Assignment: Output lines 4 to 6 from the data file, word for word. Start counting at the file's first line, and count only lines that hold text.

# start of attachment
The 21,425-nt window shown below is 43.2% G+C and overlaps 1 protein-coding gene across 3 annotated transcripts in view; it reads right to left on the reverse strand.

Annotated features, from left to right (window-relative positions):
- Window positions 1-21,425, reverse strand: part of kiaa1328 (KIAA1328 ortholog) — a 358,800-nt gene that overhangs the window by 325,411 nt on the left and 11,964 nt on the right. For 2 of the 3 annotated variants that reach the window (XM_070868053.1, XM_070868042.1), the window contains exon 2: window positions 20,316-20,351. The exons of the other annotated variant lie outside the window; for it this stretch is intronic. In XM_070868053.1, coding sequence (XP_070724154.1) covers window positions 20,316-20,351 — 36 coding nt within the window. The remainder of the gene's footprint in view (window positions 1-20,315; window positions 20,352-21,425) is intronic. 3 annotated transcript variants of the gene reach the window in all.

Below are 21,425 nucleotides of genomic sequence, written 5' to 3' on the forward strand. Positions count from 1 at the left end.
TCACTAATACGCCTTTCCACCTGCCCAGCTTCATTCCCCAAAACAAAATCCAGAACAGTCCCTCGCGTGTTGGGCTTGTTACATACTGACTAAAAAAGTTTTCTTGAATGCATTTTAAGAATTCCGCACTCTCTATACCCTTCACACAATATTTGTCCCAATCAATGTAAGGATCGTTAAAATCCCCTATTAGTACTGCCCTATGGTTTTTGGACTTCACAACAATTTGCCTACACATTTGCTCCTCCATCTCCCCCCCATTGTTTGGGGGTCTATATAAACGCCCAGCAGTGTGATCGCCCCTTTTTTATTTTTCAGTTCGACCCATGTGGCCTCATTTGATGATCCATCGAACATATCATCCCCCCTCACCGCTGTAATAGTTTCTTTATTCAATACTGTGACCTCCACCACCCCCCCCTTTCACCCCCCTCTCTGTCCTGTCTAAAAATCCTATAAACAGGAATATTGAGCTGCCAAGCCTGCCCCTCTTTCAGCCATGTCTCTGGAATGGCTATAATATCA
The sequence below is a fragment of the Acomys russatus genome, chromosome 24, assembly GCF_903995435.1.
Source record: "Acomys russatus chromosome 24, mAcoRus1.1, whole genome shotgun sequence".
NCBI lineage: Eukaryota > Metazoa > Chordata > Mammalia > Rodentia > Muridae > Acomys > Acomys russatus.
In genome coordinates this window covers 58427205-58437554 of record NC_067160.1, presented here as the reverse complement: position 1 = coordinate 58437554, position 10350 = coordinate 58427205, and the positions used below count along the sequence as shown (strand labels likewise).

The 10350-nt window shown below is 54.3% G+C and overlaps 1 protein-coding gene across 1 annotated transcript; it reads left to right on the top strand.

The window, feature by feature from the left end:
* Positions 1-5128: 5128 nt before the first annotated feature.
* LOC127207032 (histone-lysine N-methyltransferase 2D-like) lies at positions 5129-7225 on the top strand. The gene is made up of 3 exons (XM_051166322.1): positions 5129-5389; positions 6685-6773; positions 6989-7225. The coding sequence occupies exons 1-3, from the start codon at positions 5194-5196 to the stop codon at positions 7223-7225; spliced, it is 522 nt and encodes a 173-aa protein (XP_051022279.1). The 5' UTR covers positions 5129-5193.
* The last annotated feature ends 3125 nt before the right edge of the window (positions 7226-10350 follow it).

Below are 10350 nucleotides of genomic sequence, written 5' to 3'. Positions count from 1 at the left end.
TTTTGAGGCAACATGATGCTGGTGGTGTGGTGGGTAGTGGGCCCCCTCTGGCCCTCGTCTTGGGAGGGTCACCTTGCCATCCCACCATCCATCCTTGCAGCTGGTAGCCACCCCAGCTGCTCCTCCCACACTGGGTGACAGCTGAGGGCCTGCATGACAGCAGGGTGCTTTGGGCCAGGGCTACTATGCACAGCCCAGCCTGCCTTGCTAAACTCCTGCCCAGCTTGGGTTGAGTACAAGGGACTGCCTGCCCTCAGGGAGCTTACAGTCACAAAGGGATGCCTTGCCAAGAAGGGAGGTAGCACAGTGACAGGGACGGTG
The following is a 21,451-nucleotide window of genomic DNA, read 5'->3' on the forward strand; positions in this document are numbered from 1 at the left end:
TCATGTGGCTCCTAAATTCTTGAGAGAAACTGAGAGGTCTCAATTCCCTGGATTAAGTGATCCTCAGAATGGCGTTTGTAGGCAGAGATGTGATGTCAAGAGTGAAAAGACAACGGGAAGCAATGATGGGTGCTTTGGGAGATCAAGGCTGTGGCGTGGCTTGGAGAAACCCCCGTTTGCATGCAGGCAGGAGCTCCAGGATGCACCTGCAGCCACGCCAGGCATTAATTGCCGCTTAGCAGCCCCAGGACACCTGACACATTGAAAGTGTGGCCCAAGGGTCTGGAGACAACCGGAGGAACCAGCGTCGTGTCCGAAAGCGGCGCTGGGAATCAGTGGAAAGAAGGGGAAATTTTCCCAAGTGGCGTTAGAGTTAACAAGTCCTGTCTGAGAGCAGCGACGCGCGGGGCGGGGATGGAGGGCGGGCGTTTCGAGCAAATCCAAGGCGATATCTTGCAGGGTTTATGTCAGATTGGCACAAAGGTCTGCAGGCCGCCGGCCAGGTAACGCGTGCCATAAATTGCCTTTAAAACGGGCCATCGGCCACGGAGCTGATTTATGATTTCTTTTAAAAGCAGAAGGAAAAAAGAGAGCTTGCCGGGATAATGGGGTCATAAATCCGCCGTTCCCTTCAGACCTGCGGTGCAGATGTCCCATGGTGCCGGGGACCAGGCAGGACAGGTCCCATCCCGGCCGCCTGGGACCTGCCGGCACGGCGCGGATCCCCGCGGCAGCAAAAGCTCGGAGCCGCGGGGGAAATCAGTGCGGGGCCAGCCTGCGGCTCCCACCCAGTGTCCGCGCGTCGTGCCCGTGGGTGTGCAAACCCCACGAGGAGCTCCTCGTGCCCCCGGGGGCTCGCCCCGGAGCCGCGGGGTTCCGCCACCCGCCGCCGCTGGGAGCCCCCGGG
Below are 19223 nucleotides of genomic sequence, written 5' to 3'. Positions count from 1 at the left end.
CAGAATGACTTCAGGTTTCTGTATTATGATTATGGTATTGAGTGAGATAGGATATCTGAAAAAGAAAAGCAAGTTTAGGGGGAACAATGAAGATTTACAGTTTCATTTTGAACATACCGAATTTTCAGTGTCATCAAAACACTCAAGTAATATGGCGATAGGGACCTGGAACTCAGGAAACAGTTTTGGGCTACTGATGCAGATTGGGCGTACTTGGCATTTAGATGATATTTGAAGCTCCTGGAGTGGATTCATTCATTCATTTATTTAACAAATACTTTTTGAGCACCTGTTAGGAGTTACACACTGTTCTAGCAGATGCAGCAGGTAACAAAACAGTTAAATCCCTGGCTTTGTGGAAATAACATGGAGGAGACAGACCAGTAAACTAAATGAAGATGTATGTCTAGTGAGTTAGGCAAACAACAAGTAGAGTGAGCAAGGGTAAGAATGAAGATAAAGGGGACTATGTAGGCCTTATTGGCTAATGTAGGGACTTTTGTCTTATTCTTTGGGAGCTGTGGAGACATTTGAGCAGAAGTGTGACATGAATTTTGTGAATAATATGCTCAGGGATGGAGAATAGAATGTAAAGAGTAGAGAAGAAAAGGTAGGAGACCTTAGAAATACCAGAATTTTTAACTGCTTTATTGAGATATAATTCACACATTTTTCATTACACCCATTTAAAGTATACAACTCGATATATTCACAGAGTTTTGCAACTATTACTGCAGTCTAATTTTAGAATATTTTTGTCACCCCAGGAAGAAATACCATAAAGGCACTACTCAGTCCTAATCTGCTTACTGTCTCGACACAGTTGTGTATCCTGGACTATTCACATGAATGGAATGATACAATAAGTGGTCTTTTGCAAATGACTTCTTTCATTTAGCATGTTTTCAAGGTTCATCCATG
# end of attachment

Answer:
Below are 21,425 nucleotides of genomic sequence, written 5' to 3' on the forward strand. Positions count from 1 at the left end.
TCACTAATACGCCTTTCCACCTGCCCAGCTTCATTCCCCAAAACAAAATCCAGAACAGTCCCTCGCGTGTTGGGCTTGTTACATACTGACTAAAAAAGTTTTCTTGAATGCATTTTAAGAATTCCGCACTCTCTATACCCTTCACACAATATTTGTCCCAATCAATGTAAGGATCGTTAAAATCCCCTATTAGTACTGCCCTATGGTTTTTGGACTTCACAACAATTTGCCTACACATTTGCTCCTCCATCTCCCCCCCATTGTTTGGGGGTCTATATAAACGCCCAGCAGTGTGATCGCCCCTTTTTTATTTTTCAGTTCGACCCATGTGGCCTCATTTGATGATCCATCGAACATATCATCCCCCCTCACCGCTGTAATAGTTTCTTTATTCAATACTGTGACCTCCACCACCCCCCCCTTTCACCCCCCTCTCTGTCCTGTCTAAAAATCCTATAAACAGGAATATTGAGCTGCCAAGCCTGCCCCTCTTTCAGCCATGTCTCTGGAATGGCTATAATATCA
The sequence below is a fragment of the Acomys russatus genome, chromosome 24, assembly GCF_903995435.1.